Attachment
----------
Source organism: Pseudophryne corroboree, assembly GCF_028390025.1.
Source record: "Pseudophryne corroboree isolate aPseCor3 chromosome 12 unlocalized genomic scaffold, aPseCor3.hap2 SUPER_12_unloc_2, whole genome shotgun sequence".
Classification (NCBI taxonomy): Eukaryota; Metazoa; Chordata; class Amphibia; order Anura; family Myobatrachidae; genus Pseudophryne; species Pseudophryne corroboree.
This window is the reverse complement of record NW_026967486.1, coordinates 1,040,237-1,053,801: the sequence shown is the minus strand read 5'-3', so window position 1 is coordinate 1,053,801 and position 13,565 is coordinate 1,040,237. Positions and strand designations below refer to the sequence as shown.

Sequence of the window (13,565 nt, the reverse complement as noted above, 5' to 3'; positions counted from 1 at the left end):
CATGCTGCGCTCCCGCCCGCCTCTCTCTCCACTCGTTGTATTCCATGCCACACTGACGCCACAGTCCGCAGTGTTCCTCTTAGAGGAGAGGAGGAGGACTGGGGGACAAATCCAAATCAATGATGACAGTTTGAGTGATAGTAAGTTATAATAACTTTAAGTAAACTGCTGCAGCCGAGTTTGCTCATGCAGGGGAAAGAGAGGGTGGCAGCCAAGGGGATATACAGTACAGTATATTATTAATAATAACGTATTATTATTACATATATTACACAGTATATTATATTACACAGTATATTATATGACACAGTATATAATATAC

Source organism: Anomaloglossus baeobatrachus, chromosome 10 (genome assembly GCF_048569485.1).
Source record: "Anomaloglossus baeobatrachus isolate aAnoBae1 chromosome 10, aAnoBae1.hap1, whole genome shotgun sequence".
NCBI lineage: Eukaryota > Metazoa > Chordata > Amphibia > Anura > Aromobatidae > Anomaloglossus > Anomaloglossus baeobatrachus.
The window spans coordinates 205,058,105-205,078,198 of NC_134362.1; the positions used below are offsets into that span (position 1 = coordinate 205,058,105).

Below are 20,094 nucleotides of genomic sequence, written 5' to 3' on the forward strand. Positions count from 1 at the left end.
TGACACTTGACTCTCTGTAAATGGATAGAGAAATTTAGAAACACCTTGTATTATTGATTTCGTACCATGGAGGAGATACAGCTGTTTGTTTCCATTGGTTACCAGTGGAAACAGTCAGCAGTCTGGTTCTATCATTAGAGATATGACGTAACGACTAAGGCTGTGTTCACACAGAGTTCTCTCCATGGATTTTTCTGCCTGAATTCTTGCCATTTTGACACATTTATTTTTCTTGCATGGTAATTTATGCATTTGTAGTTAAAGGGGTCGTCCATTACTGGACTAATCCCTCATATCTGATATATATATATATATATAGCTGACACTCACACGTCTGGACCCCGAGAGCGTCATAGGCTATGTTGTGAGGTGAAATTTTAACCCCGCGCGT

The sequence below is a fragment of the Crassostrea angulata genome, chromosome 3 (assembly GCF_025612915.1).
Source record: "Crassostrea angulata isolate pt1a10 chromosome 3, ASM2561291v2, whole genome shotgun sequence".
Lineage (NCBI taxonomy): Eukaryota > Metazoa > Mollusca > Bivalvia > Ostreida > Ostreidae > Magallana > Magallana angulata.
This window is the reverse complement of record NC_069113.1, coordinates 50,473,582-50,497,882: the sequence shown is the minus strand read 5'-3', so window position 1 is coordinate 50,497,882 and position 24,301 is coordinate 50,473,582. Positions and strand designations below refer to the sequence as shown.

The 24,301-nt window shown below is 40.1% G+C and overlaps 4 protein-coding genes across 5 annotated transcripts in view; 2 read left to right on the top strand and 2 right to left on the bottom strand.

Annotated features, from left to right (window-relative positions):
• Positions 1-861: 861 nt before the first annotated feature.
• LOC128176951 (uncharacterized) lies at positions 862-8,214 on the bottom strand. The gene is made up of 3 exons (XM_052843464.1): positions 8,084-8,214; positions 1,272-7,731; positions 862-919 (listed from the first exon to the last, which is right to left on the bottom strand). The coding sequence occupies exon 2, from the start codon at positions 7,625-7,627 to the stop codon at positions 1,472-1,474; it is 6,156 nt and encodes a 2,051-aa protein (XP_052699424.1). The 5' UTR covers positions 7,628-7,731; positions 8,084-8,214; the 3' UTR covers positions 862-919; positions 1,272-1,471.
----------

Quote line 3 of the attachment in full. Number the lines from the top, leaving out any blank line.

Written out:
Classification (NCBI taxonomy): Eukaryota; Metazoa; Chordata; class Amphibia; order Anura; family Myobatrachidae; genus Pseudophryne; species Pseudophryne corroboree.